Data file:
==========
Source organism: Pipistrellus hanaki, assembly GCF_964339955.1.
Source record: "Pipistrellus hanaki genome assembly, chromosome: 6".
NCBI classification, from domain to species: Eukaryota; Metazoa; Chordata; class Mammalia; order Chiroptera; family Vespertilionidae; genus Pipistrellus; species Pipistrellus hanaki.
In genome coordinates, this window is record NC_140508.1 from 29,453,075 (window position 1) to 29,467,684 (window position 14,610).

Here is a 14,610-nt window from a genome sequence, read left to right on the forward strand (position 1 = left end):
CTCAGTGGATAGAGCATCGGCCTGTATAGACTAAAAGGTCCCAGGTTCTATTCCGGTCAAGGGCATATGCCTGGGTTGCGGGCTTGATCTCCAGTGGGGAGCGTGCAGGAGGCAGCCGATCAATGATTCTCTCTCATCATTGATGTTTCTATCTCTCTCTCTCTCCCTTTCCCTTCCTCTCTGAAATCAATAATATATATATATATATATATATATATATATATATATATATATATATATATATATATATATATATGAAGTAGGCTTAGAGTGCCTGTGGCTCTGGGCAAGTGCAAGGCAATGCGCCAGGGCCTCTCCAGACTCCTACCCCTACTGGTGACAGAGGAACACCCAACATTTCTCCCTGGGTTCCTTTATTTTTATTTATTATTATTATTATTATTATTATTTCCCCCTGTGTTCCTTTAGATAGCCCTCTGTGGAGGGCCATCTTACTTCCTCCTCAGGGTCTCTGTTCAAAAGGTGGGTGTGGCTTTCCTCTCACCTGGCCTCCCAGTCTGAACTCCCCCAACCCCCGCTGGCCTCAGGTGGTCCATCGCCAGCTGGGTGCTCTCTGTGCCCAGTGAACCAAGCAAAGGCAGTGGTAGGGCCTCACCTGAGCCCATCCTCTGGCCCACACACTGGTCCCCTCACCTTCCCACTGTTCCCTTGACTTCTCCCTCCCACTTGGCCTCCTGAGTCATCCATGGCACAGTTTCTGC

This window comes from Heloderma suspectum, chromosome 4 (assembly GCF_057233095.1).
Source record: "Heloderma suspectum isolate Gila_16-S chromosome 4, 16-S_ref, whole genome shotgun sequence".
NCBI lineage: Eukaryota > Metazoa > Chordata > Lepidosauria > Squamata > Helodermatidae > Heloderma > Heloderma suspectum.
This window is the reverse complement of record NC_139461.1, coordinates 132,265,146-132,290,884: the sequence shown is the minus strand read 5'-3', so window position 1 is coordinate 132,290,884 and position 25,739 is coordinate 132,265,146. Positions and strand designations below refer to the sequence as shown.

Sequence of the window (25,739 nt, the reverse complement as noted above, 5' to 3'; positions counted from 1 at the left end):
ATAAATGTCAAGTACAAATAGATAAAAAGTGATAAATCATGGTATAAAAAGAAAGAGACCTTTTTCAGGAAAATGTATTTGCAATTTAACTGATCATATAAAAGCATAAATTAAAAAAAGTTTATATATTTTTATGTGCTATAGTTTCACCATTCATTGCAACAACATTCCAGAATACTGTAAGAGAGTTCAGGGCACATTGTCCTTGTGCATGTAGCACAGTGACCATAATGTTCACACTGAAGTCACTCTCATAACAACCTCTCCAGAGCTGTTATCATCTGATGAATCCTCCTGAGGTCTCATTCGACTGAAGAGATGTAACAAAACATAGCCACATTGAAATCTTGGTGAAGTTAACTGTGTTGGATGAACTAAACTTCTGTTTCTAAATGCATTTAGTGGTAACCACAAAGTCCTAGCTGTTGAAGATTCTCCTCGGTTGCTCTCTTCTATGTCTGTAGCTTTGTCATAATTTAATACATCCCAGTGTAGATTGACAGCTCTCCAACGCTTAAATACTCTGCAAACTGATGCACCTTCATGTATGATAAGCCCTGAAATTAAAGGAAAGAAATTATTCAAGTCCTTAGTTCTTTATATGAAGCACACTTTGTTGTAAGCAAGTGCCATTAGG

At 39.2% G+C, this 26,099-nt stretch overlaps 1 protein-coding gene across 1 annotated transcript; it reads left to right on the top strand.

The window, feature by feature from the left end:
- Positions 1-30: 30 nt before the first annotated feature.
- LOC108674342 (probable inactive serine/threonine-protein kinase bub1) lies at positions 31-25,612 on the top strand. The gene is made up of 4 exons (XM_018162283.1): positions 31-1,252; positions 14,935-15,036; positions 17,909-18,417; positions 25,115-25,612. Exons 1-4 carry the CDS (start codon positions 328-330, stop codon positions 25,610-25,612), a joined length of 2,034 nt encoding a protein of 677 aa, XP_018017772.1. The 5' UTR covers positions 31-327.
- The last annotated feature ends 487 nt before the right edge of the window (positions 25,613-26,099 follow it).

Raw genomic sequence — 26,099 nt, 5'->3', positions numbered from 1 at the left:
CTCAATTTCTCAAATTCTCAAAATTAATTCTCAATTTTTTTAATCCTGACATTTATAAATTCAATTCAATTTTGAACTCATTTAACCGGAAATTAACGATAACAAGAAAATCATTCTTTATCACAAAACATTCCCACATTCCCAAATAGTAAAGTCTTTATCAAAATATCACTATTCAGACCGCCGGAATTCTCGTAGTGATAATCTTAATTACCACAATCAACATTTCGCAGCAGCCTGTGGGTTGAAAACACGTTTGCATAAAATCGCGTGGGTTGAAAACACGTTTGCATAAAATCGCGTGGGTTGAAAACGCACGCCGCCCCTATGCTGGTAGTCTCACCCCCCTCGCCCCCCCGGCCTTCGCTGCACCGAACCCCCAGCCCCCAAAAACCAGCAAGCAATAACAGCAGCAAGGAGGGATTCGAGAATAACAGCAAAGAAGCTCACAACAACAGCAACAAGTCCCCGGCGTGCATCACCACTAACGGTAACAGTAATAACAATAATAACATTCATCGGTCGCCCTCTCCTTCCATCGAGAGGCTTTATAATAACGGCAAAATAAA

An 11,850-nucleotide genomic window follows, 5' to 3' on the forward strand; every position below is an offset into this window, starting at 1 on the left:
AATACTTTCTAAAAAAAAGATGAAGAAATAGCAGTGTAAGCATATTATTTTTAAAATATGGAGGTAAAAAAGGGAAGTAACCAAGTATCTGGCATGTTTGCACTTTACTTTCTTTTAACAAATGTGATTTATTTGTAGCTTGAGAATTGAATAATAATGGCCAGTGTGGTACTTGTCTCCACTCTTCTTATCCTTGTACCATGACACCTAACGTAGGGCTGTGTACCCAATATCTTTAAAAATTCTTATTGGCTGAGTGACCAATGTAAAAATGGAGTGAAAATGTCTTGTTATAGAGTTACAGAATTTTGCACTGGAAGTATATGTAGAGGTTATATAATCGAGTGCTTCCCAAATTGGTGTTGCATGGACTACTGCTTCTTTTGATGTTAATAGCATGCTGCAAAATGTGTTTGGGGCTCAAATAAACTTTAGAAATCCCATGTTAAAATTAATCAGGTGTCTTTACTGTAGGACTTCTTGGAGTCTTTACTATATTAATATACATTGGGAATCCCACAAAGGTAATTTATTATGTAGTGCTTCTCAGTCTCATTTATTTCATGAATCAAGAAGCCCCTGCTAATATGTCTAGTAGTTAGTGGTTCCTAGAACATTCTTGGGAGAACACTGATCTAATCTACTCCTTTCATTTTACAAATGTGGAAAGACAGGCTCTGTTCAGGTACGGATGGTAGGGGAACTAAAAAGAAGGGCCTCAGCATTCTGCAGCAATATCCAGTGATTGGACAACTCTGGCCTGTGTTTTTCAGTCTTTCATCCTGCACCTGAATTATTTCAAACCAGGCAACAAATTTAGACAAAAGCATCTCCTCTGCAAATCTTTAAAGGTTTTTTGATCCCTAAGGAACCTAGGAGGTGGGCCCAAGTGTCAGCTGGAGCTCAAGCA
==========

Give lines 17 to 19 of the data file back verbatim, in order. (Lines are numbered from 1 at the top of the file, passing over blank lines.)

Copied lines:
- The last annotated feature ends 487 nt before the right edge of the window (positions 25,613-26,099 follow it).

Raw genomic sequence — 26,099 nt, 5'->3', positions numbered from 1 at the left:
CTCAATTTCTCAAATTCTCAAAATTAATTCTCAATTTTTTTAATCCTGACATTTATAAATTCAATTCAATTTTGAACTCATTTAACCGGAAATTAACGATAACAAGAAAATCATTCTTTATCACAAAACATTCCCACATTCCCAAATAGTAAAGTCTTTATCAAAATATCACTATTCAGACCGCCGGAATTCTCGTAGTGATAATCTTAATTACCACAATCAACATTTCGCAGCAGCCTGTGGGTTGAAAACACGTTTGCATAAAATCGCGTGGGTTGAAAACACGTTTGCATAAAATCGCGTGGGTTGAAAACGCACGCCGCCCCTATGCTGGTAGTCTCACCCCCCTCGCCCCCCCGGCCTTCGCTGCACCGAACCCCCAGCCCCCAAAAACCAGCAAGCAATAACAGCAGCAAGGAGGGATTCGAGAATAACAGCAAAGAAGCTCACAACAACAGCAACAAGTCCCCGGCGTGCATCACCACTAACGGTAACAGTAATAACAATAATAACATTCATCGGTCGCCCTCTCCTTCCATCGAGAGGCTTTATAATAACGGCAAAATAAA